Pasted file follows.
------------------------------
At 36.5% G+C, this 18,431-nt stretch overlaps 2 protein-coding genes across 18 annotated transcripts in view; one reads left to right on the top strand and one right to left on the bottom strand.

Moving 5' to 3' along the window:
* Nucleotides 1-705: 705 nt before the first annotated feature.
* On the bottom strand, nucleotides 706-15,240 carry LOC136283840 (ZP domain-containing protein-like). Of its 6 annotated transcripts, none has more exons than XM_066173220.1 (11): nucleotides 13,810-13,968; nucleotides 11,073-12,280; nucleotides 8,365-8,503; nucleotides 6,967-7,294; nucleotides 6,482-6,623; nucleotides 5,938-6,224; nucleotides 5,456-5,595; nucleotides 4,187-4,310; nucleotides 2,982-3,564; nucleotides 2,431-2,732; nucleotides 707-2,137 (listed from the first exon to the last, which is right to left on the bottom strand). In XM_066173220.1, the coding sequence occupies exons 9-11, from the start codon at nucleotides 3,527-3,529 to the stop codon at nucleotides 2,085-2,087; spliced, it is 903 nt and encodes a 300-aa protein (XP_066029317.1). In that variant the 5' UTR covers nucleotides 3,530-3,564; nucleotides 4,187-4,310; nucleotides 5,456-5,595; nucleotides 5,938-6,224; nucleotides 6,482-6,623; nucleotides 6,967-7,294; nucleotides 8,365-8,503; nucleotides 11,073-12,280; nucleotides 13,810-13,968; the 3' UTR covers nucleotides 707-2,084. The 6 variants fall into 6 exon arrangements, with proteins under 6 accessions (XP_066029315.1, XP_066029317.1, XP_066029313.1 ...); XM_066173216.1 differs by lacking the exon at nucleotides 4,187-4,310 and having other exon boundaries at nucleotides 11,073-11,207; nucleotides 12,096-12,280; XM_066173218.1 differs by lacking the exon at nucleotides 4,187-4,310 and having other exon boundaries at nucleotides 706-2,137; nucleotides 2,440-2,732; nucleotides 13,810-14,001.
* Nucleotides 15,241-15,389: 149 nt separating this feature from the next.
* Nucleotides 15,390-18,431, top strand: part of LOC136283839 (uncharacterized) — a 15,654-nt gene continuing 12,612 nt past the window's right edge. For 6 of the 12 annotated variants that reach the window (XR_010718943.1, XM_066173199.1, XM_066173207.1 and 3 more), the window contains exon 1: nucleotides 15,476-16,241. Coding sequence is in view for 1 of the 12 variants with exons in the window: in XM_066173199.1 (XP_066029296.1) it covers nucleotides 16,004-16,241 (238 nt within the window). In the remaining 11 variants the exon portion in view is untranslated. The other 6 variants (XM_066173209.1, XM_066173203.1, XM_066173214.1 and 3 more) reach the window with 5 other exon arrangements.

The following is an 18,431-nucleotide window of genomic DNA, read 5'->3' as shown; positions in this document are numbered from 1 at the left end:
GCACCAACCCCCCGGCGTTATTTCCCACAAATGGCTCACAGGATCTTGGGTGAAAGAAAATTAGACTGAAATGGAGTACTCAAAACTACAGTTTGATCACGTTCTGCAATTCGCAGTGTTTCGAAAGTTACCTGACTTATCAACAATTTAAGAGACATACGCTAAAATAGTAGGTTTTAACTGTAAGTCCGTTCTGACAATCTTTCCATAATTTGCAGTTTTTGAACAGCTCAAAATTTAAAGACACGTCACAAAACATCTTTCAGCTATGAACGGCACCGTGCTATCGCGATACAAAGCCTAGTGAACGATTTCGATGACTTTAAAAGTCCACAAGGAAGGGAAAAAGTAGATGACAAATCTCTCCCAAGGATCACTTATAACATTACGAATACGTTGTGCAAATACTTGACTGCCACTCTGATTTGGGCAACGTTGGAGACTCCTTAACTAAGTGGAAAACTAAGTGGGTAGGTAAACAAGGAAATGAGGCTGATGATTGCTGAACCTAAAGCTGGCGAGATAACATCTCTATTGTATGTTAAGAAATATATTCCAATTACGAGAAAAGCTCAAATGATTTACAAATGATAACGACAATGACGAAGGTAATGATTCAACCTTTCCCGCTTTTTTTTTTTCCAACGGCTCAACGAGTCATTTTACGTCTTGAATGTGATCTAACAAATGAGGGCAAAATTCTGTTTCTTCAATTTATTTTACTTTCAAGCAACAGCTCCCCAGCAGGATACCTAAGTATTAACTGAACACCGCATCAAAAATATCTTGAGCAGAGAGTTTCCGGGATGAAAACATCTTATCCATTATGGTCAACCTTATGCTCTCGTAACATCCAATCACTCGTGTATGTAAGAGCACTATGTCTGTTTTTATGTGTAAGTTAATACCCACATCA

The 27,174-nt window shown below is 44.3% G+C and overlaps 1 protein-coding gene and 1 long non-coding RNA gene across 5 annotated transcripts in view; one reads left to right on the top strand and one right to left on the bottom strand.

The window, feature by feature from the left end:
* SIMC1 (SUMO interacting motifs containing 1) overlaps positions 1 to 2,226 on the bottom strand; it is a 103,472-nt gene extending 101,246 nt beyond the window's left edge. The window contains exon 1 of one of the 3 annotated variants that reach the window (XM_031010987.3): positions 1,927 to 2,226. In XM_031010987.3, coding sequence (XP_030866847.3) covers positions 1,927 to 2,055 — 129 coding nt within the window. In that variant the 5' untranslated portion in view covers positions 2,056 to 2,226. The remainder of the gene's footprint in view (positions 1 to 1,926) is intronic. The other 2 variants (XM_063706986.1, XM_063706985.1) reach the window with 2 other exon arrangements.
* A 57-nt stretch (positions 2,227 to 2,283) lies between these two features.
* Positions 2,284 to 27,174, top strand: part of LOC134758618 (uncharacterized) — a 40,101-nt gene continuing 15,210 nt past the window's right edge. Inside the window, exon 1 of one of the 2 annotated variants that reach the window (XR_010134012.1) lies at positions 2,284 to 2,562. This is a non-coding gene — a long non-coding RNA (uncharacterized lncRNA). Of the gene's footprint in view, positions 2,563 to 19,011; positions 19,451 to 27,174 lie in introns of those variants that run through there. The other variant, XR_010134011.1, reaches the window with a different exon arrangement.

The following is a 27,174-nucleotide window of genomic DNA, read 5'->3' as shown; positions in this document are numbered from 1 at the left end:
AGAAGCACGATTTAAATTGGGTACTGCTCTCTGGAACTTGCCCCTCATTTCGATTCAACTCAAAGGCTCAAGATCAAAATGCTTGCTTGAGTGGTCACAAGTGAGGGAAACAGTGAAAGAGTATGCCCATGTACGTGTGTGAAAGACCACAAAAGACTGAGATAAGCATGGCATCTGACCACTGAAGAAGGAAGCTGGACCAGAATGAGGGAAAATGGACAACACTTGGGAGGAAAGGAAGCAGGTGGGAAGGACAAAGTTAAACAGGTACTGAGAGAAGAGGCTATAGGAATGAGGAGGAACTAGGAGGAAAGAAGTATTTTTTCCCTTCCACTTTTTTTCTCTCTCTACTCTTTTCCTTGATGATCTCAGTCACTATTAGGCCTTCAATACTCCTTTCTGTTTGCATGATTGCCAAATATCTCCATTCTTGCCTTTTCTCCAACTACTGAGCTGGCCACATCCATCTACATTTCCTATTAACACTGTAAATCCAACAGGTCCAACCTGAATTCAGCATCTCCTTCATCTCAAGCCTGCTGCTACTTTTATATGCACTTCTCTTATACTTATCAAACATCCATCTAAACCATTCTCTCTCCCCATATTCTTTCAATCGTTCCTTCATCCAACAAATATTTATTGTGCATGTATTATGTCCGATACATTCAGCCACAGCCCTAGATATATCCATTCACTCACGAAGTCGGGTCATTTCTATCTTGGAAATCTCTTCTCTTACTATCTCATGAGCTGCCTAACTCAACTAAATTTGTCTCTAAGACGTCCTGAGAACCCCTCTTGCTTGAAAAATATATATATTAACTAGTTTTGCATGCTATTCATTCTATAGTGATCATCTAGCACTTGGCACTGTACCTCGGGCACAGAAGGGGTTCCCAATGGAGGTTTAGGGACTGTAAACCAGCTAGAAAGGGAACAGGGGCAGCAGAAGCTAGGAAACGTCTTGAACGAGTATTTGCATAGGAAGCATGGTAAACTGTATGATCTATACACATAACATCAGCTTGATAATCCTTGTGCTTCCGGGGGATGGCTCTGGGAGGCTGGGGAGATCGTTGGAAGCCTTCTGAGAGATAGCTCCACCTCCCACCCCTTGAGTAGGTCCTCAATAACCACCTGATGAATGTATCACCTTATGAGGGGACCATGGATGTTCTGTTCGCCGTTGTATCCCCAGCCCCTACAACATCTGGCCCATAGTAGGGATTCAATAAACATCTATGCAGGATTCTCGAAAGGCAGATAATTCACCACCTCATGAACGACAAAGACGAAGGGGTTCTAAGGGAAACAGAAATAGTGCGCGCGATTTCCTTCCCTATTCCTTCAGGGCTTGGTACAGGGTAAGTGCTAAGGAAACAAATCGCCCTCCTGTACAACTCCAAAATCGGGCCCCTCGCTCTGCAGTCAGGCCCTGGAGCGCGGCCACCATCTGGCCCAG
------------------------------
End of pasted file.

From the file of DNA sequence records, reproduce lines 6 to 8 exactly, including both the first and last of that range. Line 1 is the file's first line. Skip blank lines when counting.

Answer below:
* Nucleotides 15,390-18,431, top strand: part of LOC136283839 (uncharacterized) — a 15,654-nt gene continuing 12,612 nt past the window's right edge. For 6 of the 12 annotated variants that reach the window (XR_010718943.1, XM_066173199.1, XM_066173207.1 and 3 more), the window contains exon 1: nucleotides 15,476-16,241. Coding sequence is in view for 1 of the 12 variants with exons in the window: in XM_066173199.1 (XP_066029296.1) it covers nucleotides 16,004-16,241 (238 nt within the window). In the remaining 11 variants the exon portion in view is untranslated. The other 6 variants (XM_066173209.1, XM_066173203.1, XM_066173214.1 and 3 more) reach the window with 5 other exon arrangements.

The following is an 18,431-nucleotide window of genomic DNA, read 5'->3' as shown; positions in this document are numbered from 1 at the left end:
GCACCAACCCCCCGGCGTTATTTCCCACAAATGGCTCACAGGATCTTGGGTGAAAGAAAATTAGACTGAAATGGAGTACTCAAAACTACAGTTTGATCACGTTCTGCAATTCGCAGTGTTTCGAAAGTTACCTGACTTATCAACAATTTAAGAGACATACGCTAAAATAGTAGGTTTTAACTGTAAGTCCGTTCTGACAATCTTTCCATAATTTGCAGTTTTTGAACAGCTCAAAATTTAAAGACACGTCACAAAACATCTTTCAGCTATGAACGGCACCGTGCTATCGCGATACAAAGCCTAGTGAACGATTTCGATGACTTTAAAAGTCCACAAGGAAGGGAAAAAGTAGATGACAAATCTCTCCCAAGGATCACTTATAACATTACGAATACGTTGTGCAAATACTTGACTGCCACTCTGATTTGGGCAACGTTGGAGACTCCTTAACTAAGTGGAAAACTAAGTGGGTAGGTAAACAAGGAAATGAGGCTGATGATTGCTGAACCTAAAGCTGGCGAGATAACATCTCTATTGTATGTTAAGAAATATATTCCAATTACGAGAAAAGCTCAAATGATTTACAAATGATAACGACAATGACGAAGGTAATGATTCAACCTTTCCCGCTTTTTTTTTTTCCAACGGCTCAACGAGTCATTTTACGTCTTGAATGTGATCTAACAAATGAGGGCAAAATTCTGTTTCTTCAATTTATTTTACTTTCAAGCAACAGCTCCCCAGCAGGATACCTAAGTATTAACTGAACACCGCATCAAAAATATCTTGAGCAGAGAGTTTCCGGGATGAAAACATCTTATCCATTATGGTCAACCTTATGCTCTCGTAACATCCAATCACTCGTGTATGTAAGAGCACTATGTCTGTTTTTATGTGTAAGTTAATACCCACATCA